Crossword clues for whale
- Oil source
- *Pinocchio swallower
- Any of the larger cetacean mammals having a streamlined body and breathing through a blowhole on the head
- A very large person
- Impressive in size or qualities
- Cousteau concern
- Grampus or cachalot
- Ahab's quarry
- Spouter at sea
- Quarters for Jonah
- Killer or gray
- Disney's Monstro, e.g.
Longman Dictionary of Contemporary English
The Collaborative International Dictionary
Whale \Whale\, n. [OE. whal, AS. hw[ae]l; akin to D. walvisch, G. wal, walfisch, OHG. wal, Icel. hvalr, Dan. & Sw. hval, hvalfisk. Cf. Narwhal, Walrus.] (Zo["o]l.) Any aquatic mammal of the order Cetacea, especially any one of the large species, some of which become nearly one hundred feet long. Whales are hunted chiefly for their oil and baleen, or whalebone. Note: The existing whales are divided into two groups: the toothed whales ( Odontocete), including those that have teeth, as the cachalot, or sperm whale (see Sperm whale); and the baleen, or whalebone, whales ( Mysticete), comprising those that are destitute of teeth, but have plates of baleen hanging from the upper jaw, as the right whales. The most important species of whalebone whales are the bowhead, or Greenland, whale (see Illust. of Right whale), the Biscay whale, the Antarctic whale, the gray whale (see under Gray), the humpback, the finback, and the rorqual. Whale bird. (Zo["o]l.)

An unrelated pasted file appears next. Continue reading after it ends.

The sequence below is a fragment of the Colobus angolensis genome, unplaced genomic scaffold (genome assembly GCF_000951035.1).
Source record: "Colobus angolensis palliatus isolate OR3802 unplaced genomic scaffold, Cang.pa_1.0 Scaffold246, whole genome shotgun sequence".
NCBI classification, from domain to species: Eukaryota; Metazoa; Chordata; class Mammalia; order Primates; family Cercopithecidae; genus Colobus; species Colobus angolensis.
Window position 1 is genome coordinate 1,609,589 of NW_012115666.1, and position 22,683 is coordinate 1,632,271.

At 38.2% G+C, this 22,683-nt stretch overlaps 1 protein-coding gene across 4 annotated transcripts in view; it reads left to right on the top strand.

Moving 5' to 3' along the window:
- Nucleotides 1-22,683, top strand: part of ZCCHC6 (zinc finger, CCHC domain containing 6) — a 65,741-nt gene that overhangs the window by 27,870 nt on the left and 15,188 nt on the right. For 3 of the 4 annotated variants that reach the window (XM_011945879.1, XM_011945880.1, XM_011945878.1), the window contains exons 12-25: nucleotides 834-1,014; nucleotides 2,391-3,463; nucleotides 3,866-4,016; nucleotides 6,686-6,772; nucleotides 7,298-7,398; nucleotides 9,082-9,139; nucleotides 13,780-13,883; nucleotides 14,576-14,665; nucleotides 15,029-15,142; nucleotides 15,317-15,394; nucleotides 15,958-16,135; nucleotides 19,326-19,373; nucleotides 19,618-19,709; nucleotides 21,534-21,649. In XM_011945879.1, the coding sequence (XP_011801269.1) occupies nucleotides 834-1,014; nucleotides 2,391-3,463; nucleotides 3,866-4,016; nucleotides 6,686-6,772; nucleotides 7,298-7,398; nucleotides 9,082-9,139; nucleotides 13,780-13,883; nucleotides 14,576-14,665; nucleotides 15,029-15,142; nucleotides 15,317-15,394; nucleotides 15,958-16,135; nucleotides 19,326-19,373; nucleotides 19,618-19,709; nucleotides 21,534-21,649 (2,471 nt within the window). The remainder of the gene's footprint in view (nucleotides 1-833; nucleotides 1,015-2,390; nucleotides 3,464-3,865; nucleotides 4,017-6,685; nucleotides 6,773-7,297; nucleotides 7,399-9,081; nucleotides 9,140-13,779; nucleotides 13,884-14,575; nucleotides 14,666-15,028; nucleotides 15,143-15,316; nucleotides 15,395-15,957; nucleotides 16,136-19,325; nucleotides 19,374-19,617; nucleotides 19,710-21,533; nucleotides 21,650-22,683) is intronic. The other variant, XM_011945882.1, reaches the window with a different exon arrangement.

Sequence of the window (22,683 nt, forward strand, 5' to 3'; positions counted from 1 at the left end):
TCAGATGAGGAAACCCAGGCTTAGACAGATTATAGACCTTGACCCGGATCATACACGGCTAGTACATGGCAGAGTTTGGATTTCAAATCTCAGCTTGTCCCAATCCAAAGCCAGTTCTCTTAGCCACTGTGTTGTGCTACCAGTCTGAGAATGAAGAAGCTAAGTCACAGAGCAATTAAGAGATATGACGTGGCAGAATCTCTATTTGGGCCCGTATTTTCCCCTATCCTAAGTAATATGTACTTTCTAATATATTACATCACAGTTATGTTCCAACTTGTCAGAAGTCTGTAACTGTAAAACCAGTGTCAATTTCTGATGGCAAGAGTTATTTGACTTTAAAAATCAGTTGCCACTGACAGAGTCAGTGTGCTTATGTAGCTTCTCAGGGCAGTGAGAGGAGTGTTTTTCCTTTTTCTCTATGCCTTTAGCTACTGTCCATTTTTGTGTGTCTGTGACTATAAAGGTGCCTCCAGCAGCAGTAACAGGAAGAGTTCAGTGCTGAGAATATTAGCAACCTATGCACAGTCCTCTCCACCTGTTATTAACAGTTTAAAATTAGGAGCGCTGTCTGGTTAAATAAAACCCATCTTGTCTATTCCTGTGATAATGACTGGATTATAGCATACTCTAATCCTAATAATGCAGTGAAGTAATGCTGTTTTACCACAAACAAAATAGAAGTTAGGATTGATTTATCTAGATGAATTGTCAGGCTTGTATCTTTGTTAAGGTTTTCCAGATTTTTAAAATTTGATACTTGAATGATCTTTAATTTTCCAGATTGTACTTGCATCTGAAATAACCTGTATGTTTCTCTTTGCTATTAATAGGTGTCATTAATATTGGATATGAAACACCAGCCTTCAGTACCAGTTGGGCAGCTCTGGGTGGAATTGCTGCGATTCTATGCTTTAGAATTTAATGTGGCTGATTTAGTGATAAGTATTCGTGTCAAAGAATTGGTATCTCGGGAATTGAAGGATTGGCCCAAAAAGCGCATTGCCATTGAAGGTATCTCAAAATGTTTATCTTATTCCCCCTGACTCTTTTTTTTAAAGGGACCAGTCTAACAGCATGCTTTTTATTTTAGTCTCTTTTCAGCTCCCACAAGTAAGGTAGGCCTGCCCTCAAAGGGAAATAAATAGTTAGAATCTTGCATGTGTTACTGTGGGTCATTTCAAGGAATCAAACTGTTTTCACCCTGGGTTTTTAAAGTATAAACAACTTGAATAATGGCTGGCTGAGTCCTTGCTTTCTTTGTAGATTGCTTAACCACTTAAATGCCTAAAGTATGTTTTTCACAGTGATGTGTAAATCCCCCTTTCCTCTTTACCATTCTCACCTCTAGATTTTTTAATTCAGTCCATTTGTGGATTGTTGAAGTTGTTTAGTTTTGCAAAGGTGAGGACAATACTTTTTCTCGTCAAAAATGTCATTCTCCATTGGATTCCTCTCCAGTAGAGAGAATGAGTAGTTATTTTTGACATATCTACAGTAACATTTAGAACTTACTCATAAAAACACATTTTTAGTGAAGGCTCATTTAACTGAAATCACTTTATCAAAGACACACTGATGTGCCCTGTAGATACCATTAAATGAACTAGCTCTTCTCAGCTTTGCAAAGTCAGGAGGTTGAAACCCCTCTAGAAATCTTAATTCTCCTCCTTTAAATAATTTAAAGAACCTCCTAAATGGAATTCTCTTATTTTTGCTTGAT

Any one of several species of large Antarctic petrels which follow whaling vessels, to feed on the blubber and floating oil; especially, Prion turtur (called also blue petrel), and Pseudoprion desolatus.
The turnstone; -- so called because it lives on the carcasses of whales. [Canada] Whale fin (Com.), whalebone. --Simmonds. Whale fishery, the fishing for, or occupation of taking, whales. Whale louse (Zo["o]l.), any one of several species of degraded amphipod crustaceans belonging to the genus Cyamus, especially Cyamus ceti. They are parasitic on various cetaceans. Whale's bone, ivory. [Obs.] Whale shark. (Zo["o]l.)
The basking, or liver, shark.
A very large harmless shark ( Rhinodon typicus) native of the Indian Ocean. It sometimes becomes sixty feet long.
Whale shot, the name formerly given to spermaceti.
Whale's tongue (Zo["o]l.), a balanoglossus.
Douglas Harper's Etymology Dictionary
Old English hwæl "whale," also "walrus," from Proto-Germanic *hwalaz (cognates: Old Saxon hwal, Old Norse hvalr, hvalfiskr, Swedish val, Middle Dutch wal, walvisc, Dutch walvis, Old High German wal, German Wal), from PIE *(s)kwal-o- (cognates: Latin squalus "a kind of large sea fish"). Phrase whale of a "excellent or large example" is c.1900, student slang. Whale-oil attested from mid-15c.